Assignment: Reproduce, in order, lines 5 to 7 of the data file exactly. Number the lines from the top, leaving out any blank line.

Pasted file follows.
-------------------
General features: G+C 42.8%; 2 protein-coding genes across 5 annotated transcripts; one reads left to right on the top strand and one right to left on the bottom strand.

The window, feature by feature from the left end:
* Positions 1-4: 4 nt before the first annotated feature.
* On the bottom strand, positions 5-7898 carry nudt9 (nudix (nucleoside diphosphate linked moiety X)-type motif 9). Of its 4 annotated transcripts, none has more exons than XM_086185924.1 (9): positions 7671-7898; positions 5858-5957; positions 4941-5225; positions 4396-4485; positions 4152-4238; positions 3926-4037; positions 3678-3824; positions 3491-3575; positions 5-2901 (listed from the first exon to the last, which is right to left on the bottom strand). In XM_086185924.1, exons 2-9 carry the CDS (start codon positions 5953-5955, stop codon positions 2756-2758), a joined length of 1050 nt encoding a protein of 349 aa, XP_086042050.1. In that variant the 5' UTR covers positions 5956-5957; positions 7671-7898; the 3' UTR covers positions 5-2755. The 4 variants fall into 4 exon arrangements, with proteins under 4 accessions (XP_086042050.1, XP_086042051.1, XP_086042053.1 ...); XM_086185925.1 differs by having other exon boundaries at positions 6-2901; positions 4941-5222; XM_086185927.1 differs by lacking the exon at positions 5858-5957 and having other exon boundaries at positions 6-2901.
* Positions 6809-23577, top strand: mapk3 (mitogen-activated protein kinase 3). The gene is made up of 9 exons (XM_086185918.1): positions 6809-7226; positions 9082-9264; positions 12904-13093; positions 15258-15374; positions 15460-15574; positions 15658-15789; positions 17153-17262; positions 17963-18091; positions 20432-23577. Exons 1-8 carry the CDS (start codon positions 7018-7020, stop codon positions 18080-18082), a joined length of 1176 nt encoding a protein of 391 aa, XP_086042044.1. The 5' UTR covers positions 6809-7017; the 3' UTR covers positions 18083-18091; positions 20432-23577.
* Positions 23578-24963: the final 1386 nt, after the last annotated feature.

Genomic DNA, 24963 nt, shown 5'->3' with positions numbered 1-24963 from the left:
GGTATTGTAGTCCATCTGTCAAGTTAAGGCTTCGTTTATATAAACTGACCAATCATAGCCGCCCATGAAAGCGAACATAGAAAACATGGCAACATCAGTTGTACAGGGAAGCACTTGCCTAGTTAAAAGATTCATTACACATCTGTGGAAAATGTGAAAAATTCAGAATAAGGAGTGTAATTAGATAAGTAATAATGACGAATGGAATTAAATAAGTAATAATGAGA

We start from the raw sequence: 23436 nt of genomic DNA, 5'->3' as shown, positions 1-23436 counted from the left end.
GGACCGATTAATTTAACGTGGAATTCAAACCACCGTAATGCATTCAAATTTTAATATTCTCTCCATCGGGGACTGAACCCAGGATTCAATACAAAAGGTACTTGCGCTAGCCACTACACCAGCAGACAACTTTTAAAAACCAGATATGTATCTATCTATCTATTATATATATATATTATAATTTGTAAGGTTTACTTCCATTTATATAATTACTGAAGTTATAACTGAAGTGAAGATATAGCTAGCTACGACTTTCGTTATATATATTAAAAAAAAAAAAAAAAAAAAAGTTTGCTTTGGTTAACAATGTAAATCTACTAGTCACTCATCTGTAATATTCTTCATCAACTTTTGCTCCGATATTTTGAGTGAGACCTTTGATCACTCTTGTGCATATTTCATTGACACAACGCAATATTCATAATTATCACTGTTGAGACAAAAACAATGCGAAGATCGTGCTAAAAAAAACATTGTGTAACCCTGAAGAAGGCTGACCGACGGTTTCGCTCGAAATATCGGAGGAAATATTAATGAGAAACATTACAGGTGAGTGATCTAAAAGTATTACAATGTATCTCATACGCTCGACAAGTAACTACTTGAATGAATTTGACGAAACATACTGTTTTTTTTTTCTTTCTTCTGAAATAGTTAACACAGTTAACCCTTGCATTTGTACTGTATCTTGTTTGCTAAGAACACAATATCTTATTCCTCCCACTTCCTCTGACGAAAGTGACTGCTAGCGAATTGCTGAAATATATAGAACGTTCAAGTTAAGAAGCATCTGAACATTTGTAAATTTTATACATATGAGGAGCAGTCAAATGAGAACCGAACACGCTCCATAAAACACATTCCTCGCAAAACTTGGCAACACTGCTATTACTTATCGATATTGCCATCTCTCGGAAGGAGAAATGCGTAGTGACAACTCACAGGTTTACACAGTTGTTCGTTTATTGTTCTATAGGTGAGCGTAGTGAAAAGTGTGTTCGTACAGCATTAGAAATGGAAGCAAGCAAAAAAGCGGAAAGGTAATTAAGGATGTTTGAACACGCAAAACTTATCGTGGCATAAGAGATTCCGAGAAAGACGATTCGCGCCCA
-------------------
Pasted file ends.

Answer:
* Positions 6809-23577, top strand: mapk3 (mitogen-activated protein kinase 3). The gene is made up of 9 exons (XM_086185918.1): positions 6809-7226; positions 9082-9264; positions 12904-13093; positions 15258-15374; positions 15460-15574; positions 15658-15789; positions 17153-17262; positions 17963-18091; positions 20432-23577. Exons 1-8 carry the CDS (start codon positions 7018-7020, stop codon positions 18080-18082), a joined length of 1176 nt encoding a protein of 391 aa, XP_086042044.1. The 5' UTR covers positions 6809-7017; the 3' UTR covers positions 18083-18091; positions 20432-23577.
* Positions 23578-24963: the final 1386 nt, after the last annotated feature.

Genomic DNA, 24963 nt, shown 5'->3' with positions numbered 1-24963 from the left: